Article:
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ST. LOUIS • A football game at Sumner High School was briefly halted when several gunshots were fired near the field there Friday night.

The shots rang out shortly after 8 p.m., right after the second-half kickoff of a game between Gateway STEM and Vashon high schools and prompted spectators and players to seek cover. Some players dropped to the field.

Vashon, the home team in the game, does not have a field of its own. Sumner High is at 4248 Cottage Avenue in The Ville neighborhood.

The shots came from Kennerly and Billups avenues, near the field. The shots were so close that witnesses said they could smell the gunpowder. Police don’t think the shots were directed toward anyone at the game.

After a few minutes of players and spectators ducking and covering, coaches and officials met on the field and decided to resume play.

Vashon football player Levi Stockard said hearing gunshots on field was scary, but he also said, "You're almost immune."

Gateway's Fabian Harris said of the gunshots: "It's really a shame because it's not a testament to this league or this area at all."

Police cars circled the area shortly after the gunshots.

“We were so glad the police were here. They were like Johnny on the spot,” said Vashell Williams, 47, whose nephew was playing in the game. “People want to talk about them being bad, but they were right here.”

It appeared most fans stayed for the rest of the game.

Around the time of the shooting, a man in his 20s was found in a vehicle, about a mile and a half from the school, at Shreve and Natural Bridge avenues, with a gunshot wound behind his ear, police said. He was taken to a hospital. This was probably the result of a rolling gunbattle between two vehicles, police said, but it was unclear if it was related to the shooting near the school. The wounded man was not being cooperative, police said.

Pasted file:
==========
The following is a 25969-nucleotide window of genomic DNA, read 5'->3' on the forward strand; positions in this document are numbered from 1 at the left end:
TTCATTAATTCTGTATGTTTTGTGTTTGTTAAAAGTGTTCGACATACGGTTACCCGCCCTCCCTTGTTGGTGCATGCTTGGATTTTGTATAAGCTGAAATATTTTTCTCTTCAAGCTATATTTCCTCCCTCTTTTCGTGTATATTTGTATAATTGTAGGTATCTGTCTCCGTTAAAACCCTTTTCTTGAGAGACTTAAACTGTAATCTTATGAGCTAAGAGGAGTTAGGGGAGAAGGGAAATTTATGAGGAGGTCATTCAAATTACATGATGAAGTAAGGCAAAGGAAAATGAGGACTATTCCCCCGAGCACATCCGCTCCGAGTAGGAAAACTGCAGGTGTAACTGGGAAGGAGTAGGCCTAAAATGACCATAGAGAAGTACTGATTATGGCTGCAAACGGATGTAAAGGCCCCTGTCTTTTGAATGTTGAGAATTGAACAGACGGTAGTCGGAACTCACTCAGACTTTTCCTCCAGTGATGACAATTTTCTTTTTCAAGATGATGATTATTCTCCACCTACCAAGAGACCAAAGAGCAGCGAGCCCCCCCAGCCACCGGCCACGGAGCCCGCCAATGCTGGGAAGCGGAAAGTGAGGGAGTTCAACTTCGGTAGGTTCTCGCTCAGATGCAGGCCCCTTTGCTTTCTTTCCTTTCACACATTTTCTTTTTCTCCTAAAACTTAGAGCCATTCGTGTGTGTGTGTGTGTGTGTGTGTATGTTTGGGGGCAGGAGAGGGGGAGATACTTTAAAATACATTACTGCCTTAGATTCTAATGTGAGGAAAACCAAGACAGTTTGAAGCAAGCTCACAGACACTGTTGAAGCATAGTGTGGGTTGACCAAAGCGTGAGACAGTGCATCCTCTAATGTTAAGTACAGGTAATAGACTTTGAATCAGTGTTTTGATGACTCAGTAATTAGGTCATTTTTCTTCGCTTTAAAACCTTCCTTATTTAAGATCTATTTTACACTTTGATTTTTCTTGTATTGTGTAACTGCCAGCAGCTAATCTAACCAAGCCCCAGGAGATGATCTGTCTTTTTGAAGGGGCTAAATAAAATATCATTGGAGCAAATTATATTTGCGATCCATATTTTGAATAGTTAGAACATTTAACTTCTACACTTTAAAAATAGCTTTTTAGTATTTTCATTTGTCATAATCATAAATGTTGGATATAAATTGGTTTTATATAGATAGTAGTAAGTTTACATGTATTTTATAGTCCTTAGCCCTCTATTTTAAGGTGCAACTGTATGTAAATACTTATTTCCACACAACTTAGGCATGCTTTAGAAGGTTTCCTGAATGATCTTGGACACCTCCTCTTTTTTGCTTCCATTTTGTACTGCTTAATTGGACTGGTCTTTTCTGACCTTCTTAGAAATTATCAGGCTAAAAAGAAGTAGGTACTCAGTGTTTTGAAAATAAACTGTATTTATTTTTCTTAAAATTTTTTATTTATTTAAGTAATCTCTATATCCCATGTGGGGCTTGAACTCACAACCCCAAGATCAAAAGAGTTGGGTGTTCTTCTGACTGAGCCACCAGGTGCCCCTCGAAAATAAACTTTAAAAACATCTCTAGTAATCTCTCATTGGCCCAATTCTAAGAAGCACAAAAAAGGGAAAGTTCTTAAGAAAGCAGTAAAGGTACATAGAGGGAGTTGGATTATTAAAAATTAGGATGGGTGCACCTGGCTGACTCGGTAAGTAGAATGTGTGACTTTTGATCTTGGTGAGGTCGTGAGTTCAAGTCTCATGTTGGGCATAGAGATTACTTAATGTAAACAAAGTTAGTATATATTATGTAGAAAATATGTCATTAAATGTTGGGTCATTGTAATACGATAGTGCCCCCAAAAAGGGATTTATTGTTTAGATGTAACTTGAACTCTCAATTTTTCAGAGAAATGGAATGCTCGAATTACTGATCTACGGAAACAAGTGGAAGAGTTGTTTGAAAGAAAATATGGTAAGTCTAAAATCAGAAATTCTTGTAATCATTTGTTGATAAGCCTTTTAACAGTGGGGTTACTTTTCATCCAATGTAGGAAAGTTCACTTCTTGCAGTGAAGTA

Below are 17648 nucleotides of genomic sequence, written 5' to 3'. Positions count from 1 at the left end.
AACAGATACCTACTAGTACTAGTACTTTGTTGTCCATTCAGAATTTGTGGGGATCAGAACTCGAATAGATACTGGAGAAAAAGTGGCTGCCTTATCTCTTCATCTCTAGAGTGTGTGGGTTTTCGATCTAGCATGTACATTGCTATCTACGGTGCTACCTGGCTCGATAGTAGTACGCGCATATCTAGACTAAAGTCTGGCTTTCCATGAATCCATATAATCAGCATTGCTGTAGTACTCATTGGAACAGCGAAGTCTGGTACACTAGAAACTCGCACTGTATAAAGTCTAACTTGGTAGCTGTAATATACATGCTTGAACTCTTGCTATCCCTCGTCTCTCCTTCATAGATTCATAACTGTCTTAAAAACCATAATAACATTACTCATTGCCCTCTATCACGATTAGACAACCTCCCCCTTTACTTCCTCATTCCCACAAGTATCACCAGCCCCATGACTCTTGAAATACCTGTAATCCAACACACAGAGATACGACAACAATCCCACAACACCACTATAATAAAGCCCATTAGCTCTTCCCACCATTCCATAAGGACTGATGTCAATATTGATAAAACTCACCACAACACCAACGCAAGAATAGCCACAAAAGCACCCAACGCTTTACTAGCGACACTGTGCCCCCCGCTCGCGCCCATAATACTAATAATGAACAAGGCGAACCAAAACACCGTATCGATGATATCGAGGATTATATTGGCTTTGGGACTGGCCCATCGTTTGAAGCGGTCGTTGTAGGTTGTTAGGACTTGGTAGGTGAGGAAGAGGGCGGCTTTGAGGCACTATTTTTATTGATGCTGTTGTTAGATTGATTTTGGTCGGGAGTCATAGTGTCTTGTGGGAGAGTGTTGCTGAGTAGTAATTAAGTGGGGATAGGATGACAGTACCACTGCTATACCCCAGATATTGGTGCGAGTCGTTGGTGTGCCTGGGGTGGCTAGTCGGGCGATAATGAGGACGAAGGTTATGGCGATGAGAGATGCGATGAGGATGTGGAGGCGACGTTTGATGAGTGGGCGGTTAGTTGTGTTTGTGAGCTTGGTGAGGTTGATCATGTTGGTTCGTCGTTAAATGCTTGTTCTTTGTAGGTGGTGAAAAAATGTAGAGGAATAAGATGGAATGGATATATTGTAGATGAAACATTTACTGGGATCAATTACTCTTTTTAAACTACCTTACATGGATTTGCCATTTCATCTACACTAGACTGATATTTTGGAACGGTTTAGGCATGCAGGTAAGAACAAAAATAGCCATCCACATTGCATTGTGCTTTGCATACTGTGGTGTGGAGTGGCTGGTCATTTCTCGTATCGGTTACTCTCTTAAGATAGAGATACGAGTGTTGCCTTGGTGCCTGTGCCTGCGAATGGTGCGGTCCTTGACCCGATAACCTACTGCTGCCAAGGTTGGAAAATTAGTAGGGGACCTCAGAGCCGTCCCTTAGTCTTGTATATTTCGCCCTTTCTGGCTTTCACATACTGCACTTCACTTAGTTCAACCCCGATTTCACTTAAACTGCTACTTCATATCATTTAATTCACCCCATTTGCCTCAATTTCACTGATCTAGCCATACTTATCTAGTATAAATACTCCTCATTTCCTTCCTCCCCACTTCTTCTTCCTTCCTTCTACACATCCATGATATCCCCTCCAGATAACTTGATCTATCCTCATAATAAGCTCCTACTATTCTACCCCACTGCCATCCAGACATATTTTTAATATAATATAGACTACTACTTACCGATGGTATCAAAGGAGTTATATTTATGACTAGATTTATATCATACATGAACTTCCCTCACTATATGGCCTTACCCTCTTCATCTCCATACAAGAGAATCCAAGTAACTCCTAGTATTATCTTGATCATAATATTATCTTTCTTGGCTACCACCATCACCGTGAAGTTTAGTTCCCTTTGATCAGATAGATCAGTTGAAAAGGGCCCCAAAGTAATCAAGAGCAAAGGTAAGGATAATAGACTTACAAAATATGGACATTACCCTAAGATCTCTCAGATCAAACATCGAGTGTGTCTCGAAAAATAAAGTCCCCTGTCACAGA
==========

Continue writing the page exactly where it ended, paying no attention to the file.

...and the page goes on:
Tiffany Spain, 29, of St. Louis, was with her husband, Brennan, and daughters Logynn, 4, and Kyndall, 8, watching the game when the shots were fired. She is a graduate of Gateway and he’s a graduate of Vashon, so they were there to enjoy a good-natured family rivalry.

Spain said she first heard faint gunshots and started walking with her girls toward an exit gate for safety. As the shots got closer, they dropped to the field. They were on the field two or three minutes, listening to more than a dozen shots, until the gunfire stopped, she said. The girls were scared but did not ask questions about what was happening, she said.

“They just wanted to make sure Mommy was around and Mommy was there,” she said.

She was disappointed that what was supposed to be a good night for family football took a scary turn.

“It turned out to be okay, besides that,” Spain said. “It seems like you can’t go anywhere and be safe: a football game, church. Kids are getting shot in their houses. It’s ridiculous.”

David Carson and Lilly Fowler of the Post-Dispatch and Adam Zuvanich of contributed to this report.

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